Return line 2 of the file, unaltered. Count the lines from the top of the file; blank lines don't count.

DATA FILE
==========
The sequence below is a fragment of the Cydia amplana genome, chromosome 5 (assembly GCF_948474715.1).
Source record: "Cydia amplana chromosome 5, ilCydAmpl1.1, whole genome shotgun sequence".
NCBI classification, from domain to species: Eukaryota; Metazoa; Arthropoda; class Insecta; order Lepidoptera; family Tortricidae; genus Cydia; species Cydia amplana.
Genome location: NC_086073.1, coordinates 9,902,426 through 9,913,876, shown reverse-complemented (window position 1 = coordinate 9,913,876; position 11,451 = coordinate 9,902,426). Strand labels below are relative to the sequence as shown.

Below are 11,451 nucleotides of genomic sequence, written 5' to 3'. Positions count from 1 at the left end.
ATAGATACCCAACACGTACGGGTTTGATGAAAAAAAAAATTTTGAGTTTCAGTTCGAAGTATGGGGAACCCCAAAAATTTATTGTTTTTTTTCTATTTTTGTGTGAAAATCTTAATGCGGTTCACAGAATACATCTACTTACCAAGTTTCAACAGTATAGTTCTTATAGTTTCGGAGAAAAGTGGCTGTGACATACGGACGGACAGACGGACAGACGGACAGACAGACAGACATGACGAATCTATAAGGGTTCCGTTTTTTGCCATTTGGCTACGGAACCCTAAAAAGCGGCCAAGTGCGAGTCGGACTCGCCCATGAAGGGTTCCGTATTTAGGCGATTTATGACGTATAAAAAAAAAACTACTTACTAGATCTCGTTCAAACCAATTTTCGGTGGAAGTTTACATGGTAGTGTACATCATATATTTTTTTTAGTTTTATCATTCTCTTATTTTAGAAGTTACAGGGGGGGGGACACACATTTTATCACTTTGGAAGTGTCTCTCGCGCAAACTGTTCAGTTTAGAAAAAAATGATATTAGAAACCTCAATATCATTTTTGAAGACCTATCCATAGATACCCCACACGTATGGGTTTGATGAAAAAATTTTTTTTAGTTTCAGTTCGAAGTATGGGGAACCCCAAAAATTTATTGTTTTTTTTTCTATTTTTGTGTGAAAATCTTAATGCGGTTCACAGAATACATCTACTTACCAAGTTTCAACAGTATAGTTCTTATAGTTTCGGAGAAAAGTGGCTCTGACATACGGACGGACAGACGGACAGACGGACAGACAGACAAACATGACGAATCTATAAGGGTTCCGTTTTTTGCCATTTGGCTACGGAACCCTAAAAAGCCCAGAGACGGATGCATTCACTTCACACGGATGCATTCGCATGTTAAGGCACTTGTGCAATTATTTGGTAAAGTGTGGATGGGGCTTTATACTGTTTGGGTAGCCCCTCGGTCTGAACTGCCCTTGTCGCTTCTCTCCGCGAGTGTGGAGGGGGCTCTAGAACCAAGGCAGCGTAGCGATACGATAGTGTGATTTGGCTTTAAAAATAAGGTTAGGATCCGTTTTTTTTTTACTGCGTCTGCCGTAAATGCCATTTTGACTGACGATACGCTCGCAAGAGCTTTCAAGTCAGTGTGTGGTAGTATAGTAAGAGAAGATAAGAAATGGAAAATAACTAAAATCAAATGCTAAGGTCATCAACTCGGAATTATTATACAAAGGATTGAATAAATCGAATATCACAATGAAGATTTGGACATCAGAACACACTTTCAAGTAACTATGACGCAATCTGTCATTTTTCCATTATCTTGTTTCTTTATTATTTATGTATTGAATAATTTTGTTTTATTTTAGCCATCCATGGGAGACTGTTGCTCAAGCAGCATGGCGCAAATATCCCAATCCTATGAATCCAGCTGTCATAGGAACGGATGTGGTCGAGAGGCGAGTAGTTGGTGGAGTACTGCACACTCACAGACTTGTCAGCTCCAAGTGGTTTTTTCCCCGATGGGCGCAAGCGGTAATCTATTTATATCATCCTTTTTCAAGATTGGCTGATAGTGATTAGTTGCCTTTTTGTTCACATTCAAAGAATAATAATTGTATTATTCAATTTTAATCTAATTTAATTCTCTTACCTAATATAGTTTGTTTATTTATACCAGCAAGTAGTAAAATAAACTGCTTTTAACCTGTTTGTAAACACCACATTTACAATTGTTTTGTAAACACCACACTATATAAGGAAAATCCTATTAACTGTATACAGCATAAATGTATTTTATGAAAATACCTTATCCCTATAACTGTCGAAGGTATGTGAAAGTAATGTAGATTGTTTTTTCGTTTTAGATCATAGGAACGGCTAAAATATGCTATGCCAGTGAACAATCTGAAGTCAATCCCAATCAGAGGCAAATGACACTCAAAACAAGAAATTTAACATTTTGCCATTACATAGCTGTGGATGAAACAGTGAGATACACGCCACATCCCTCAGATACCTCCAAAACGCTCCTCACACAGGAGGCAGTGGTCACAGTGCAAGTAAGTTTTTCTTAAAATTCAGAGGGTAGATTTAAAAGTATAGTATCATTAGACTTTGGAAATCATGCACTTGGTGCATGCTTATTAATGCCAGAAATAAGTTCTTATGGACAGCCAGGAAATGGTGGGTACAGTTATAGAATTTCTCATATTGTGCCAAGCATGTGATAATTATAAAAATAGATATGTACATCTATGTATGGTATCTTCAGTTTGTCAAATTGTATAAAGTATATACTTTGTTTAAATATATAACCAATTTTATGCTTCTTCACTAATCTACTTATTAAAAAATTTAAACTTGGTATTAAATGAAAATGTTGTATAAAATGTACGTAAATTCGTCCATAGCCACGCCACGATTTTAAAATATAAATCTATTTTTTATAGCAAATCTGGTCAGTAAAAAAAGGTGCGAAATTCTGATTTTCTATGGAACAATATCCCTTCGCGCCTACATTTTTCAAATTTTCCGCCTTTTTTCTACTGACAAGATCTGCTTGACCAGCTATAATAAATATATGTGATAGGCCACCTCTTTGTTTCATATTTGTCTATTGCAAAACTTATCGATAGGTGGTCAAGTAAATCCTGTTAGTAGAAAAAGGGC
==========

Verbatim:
Source record: "Cydia amplana chromosome 5, ilCydAmpl1.1, whole genome shotgun sequence".